Swallow Garden

Since this

is pretty much the entirety of my tea consumption today (guesses anybody?), it won’t make for a very interesting blog entry. Where I visited, however, might be of interest to some of you. It’s slightly off topic, I know, but indulge me.

After going to the library and reading a whole bunch of family genealogies (that’s my research here) I decided to take another stroll. I was told that there was a… house? mansion? I don’t know what the right word here is … that was owned by one of my ancestors about a few blocks away, so I decided to look for it among the narrow alleys of Changshu.

The place I was looking for was found after a little search. It’s called the Swallow Garden (Swallow as in the bird). It was, for a few decades at least, a property of my great-great-granduncle. If that’s confusing… he’s my grandfather’s granduncle, or my great-grandfather’s uncle. In late age he styled himself the “Old man from the Swallow Valley”, a reference to his residence (ah, this is the right word).

This is the gate to it:

It’s firmly shut.

The place was apparently under renovation, but after looking around, I saw that it was accessible by a side door, and after asking the workers there if I could go look… they let me in.

This is what you see after taking a few steps inside

It’s really quite a nice place. I never knew that a relative of mine owned this place. I do know that it was owned by another prominent local family, but whose fortunes waned. It was apparently a classic case of son gambling away the house, like in the movie To Live. My ancestor eventually bought it after it changed hands a few times.

Much of the house was relatively inaccessible, but it was rather large with a few different gardens. The most distinctive thing is that you can never see too far once you’re in it… you have to walk around and gradually discover the place, piece by piece. Something looks like it’s really close, but you can’t get there easily. It’s a maze.

So I turned right and walked through this corridor

Which eventually got me to the other side

I then walked into the back garden

There were more buildings further back, but the way was pretty much blocked by construction materials and that sort of thing. Oh well. But you can see, for example, a little gazebo overlooking another pond with some rocks. I would kill to drink tea there.

Apparently quite a few structures in this complex was destroyed after 1949, and so the current size is already reduced. It’s a pity, really, but at least they’re restoring it as much as they can.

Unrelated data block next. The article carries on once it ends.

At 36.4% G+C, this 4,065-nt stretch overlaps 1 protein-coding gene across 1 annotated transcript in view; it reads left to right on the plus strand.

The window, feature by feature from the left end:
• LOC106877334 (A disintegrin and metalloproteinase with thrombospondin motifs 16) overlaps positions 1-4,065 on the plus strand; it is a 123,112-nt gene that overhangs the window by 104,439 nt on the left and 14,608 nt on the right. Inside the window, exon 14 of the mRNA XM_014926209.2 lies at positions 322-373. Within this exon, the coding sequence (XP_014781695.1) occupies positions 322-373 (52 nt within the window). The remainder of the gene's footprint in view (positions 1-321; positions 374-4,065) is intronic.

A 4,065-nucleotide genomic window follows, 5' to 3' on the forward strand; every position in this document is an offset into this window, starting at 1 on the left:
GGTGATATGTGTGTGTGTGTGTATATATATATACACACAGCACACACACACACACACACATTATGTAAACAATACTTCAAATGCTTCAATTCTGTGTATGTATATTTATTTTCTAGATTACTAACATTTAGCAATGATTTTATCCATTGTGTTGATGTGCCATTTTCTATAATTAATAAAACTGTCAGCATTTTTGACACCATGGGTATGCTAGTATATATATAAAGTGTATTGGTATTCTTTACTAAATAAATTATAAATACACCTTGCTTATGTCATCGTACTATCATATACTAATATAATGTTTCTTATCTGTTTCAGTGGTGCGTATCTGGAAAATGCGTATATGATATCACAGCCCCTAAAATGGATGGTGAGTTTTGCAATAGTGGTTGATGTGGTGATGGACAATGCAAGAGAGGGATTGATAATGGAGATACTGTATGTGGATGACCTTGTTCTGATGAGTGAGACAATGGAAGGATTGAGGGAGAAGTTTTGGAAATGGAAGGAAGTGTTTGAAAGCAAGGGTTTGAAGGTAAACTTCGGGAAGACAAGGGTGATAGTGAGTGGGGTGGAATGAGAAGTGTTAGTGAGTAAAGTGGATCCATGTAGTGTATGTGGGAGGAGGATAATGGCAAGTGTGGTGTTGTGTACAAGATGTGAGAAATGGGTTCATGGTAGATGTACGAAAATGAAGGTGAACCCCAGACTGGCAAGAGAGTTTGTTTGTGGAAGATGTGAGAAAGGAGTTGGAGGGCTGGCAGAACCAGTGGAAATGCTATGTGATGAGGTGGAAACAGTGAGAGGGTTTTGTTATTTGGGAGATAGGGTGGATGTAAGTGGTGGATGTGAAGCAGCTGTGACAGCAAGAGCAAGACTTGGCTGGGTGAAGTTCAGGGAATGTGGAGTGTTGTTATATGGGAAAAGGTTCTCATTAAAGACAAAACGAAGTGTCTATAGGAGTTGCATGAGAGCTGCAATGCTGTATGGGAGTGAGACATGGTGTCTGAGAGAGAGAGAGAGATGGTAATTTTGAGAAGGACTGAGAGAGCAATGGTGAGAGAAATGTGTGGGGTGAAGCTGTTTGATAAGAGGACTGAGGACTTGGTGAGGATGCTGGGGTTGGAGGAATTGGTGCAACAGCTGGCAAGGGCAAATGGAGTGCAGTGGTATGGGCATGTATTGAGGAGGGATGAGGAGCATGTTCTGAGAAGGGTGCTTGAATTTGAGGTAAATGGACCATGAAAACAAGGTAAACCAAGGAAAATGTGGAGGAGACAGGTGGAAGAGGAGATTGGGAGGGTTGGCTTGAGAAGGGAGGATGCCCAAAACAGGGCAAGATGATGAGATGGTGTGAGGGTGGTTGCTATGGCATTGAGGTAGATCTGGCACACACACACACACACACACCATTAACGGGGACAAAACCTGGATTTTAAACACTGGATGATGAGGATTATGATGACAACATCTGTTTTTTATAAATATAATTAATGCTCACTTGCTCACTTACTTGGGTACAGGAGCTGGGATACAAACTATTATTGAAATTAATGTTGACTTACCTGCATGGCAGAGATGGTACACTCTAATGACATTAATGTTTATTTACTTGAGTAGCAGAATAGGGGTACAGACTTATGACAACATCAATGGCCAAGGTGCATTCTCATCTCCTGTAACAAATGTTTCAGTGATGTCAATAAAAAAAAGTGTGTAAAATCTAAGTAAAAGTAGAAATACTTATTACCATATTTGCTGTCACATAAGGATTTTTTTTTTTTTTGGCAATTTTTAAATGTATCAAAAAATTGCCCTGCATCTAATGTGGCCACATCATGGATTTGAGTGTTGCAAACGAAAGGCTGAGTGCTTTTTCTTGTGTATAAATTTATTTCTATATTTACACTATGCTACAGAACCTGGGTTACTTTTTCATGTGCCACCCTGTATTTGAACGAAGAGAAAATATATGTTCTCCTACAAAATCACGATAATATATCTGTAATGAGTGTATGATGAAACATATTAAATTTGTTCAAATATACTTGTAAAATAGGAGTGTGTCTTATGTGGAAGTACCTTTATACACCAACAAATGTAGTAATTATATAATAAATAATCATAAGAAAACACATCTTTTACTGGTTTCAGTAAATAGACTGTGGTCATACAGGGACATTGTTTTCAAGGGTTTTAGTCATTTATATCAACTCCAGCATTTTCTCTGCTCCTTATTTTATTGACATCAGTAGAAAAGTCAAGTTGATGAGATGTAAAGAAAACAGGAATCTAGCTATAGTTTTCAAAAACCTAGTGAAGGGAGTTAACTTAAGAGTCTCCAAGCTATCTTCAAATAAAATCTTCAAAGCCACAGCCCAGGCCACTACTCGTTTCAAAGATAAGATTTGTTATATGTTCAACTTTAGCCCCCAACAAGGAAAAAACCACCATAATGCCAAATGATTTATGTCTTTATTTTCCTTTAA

The same thing cannot be said of our other family residence, this one being where my grandfather spent his first 20 years or so. The battery on my camera was running low so I was only able to grab a few pictures. If people are interested, I’ll post some tomorrow as I’m going back there, along with seeing other residences, pay my respects at some family tombs, and look at some more local sources. This is all work! 🙂


Comments

Swallow Garden — 7 Comments

  1. Mon Dieu!  That is a fabulous estate!

    My ancestors (father’s side) is from Jinjiang in Fujian and mother’s side is from Guangdong.  My maternal grandma is from Guangzhou.  Paternal grandparents were poor farmers who escaped the civil war by boat in the 1930’s.  While I’m mostly peasant-blooded, my wife had some family connection with a Russian Count, she said.  Whatever…  🙂

  2. It looks to me like a classic “Scholars Garden” were bureaucrats and the like would retire to in order to keep a low profile and work on their memoirs and poetry when the winds of fortune had shifted and they were out of favor.

  3. Yes, that’s hongcha in a glass.  I guess I gave it away :p

    I believe my ancestor retired after serving (as they often do), and then just stayed around, writing a novel (which is probably why wisdom_sun knows his name) and hung out with other local scholars. 

    Unfortunately, I don’t think we have his manuscripts anymore.  I can’t remember if he had descendents — I think only a daughter.  I can check the family genealogy, but wherever the papers are it would’ve passed on to his direct descendents… and probably destroyed during the CR.

  4. Well, I wasn’t thinking of the “Old Man from the Swallow Valley” when you mentioned Changshu; the first famous person to come to mind actually was Weng Tonghe (ÎÌͬý˜). But even then, of course, the two must have had some kind of relation, right?

    Too bad the manuscript of the novel hasn’t survived.

     

  5. Of course, Weng Tonghe is the first on the list of anybody mentioning Changshu. He’s only the most prominent man from this town in the last 150 years. 🙂 The two must’ve at least known each other, and a little more than in passing, I’d imagine. Changshu is a small place and walking from Yanyuan to Wengjia Nongtang (i.e. the Weng Family Alley) is only about 5-10 minutes.

    I was going to go to Weng Xincun’s house (he’s Weng Tonghe’s father) today to take some pictures (now turned into the Weng Tonghe museum). However, by the time I was done with going to the tombs, it was too late to go, so it will have to wait till tomorrow.

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